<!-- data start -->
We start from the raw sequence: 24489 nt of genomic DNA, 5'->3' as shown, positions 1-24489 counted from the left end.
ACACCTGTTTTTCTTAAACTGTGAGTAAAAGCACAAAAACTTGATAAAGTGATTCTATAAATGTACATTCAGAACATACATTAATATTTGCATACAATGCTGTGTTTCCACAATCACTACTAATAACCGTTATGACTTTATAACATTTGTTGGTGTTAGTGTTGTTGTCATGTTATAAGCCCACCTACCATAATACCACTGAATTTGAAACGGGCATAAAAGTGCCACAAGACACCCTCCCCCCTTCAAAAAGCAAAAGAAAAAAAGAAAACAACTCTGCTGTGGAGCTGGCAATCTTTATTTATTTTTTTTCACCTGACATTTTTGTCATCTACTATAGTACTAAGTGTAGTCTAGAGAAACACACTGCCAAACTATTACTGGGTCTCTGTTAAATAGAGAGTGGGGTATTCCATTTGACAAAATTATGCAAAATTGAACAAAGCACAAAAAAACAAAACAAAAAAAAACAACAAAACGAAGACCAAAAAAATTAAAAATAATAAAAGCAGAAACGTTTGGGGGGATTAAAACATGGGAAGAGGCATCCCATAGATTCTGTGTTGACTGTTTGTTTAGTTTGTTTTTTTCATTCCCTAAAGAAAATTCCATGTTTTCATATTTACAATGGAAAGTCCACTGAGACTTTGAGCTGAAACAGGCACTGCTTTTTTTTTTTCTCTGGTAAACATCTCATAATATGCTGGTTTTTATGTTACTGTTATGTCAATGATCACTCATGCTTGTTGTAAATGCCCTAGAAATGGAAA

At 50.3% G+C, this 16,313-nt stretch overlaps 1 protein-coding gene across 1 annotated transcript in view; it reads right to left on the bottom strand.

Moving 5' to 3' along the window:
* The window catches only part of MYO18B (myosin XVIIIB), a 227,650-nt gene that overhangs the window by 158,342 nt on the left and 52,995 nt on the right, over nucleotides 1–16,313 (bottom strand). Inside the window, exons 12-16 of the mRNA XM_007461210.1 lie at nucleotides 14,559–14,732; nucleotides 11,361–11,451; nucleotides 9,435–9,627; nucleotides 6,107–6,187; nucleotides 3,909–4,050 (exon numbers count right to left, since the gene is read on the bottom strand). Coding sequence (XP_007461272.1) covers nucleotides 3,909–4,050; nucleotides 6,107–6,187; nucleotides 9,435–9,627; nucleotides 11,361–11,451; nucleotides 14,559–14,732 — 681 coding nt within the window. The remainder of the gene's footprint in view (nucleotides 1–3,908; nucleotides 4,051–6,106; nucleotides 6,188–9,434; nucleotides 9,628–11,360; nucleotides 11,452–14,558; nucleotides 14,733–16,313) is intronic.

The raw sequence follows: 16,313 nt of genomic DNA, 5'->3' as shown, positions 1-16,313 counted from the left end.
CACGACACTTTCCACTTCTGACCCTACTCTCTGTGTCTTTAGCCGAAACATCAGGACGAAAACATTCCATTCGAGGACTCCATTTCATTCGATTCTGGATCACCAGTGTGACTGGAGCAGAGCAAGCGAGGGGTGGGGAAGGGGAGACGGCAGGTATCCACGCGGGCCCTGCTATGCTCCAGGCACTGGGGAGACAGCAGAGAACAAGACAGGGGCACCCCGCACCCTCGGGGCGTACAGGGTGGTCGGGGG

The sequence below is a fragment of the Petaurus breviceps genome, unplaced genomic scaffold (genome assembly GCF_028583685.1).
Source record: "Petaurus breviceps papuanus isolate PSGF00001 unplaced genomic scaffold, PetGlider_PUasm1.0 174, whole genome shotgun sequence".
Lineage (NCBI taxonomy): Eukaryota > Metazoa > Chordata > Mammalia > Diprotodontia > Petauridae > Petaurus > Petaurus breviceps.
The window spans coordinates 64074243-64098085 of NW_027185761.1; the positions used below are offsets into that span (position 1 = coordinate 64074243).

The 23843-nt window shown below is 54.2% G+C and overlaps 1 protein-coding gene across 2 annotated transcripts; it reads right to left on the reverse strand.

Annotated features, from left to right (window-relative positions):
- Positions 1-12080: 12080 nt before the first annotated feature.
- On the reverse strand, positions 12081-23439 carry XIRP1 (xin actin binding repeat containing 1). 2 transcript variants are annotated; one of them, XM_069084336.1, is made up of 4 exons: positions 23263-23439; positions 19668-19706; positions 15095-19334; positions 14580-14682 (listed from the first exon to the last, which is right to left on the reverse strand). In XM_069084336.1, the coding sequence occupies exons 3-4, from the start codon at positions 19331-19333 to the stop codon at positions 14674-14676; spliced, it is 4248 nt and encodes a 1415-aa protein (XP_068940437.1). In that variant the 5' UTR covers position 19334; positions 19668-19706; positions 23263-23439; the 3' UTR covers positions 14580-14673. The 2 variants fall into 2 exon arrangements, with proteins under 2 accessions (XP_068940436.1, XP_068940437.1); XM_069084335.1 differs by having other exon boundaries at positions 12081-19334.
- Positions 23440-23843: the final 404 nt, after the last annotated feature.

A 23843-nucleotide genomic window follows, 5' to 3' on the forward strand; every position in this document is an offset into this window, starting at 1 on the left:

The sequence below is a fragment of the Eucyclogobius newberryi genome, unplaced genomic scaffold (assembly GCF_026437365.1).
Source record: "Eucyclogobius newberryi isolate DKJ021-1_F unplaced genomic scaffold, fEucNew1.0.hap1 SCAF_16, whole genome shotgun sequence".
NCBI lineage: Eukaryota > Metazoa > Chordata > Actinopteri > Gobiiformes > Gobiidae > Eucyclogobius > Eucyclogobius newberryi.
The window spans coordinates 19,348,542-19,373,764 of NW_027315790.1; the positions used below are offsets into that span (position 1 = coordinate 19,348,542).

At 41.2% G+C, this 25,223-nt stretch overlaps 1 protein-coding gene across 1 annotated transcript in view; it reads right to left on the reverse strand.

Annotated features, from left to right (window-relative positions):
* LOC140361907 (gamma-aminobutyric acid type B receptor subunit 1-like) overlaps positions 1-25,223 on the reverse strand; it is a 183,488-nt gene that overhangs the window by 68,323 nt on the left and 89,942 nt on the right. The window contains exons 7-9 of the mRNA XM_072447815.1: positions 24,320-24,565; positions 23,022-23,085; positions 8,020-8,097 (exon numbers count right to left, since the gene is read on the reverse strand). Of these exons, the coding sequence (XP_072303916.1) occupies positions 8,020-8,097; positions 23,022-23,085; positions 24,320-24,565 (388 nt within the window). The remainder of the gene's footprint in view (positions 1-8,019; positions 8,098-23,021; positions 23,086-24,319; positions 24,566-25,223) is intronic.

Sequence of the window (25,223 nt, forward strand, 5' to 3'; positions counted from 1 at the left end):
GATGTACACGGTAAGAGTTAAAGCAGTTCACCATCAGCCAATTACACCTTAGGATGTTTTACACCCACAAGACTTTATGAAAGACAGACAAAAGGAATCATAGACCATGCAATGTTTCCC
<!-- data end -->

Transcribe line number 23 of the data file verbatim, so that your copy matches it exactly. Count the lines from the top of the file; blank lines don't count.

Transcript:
Annotated features, from left to right (window-relative positions):